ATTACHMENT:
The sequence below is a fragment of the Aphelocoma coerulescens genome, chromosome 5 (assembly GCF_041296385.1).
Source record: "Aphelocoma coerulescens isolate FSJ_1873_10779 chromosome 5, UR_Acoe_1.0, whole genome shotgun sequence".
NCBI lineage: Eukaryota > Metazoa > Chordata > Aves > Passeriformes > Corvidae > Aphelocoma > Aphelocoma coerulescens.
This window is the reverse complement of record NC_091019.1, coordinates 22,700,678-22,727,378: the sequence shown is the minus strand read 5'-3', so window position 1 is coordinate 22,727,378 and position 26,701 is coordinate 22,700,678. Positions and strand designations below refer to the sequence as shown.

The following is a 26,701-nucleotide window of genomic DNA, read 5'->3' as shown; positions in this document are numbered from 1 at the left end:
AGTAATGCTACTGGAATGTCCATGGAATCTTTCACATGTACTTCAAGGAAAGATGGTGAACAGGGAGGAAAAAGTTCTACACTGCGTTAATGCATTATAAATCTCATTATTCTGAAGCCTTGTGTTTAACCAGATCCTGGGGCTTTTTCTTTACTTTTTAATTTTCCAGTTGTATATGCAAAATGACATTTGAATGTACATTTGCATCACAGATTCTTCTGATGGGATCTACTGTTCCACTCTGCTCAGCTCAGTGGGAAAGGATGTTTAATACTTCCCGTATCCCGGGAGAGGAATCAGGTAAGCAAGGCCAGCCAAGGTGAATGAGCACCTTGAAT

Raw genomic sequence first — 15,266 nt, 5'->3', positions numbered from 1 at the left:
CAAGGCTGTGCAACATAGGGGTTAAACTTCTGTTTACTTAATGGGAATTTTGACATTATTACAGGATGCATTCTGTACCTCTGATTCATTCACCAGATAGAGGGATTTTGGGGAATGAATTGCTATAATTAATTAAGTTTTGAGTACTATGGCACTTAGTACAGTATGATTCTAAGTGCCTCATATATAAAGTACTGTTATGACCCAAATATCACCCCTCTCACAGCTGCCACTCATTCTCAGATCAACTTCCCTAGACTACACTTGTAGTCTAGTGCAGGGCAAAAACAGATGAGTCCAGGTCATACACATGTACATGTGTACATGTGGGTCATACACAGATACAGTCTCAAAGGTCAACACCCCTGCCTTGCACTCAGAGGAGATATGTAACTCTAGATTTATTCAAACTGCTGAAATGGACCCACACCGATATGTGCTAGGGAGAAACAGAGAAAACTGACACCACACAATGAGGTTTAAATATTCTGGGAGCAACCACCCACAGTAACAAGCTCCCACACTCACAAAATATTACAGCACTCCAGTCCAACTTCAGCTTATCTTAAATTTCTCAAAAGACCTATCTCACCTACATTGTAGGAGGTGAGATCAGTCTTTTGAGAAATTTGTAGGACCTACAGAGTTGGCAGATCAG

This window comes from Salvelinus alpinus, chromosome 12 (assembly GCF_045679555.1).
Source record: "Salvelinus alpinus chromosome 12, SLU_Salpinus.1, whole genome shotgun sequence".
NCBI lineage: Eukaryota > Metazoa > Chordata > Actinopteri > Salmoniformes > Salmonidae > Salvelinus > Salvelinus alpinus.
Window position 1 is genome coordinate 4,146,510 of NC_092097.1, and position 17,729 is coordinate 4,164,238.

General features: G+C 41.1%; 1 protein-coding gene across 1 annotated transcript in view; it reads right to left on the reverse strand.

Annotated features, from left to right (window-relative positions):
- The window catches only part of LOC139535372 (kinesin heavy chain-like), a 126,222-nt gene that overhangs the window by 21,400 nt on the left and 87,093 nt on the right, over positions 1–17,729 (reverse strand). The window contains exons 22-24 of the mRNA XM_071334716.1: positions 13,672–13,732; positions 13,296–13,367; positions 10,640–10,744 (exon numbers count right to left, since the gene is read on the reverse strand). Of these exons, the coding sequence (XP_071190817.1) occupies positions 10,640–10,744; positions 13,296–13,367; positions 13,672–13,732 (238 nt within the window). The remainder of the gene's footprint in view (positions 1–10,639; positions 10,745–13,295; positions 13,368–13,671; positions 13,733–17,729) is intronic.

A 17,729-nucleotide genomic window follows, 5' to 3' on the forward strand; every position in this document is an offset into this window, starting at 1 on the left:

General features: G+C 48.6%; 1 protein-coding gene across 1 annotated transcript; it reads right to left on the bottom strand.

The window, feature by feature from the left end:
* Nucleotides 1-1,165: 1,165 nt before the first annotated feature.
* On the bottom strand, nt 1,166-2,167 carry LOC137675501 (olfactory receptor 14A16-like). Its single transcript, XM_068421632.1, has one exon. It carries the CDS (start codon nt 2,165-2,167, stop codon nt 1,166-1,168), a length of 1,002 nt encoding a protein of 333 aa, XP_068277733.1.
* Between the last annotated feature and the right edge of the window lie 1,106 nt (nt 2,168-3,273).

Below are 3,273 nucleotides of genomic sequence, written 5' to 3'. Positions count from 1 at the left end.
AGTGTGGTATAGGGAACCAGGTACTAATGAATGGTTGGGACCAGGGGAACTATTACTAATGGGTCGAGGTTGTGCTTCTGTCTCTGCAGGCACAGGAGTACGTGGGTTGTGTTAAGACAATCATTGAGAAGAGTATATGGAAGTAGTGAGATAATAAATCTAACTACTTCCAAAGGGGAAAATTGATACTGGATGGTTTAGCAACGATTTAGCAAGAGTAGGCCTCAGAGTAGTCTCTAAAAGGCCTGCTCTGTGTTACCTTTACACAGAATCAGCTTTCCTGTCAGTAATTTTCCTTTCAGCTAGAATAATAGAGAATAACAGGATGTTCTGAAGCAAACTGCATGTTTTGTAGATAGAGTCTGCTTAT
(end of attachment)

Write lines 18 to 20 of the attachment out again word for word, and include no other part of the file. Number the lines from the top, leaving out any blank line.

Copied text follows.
The window, feature by feature from the left end:
* Nucleotides 1-1,165: 1,165 nt before the first annotated feature.
* On the bottom strand, nt 1,166-2,167 carry LOC137675501 (olfactory receptor 14A16-like). Its single transcript, XM_068421632.1, has one exon. It carries the CDS (start codon nt 2,165-2,167, stop codon nt 1,166-1,168), a length of 1,002 nt encoding a protein of 333 aa, XP_068277733.1.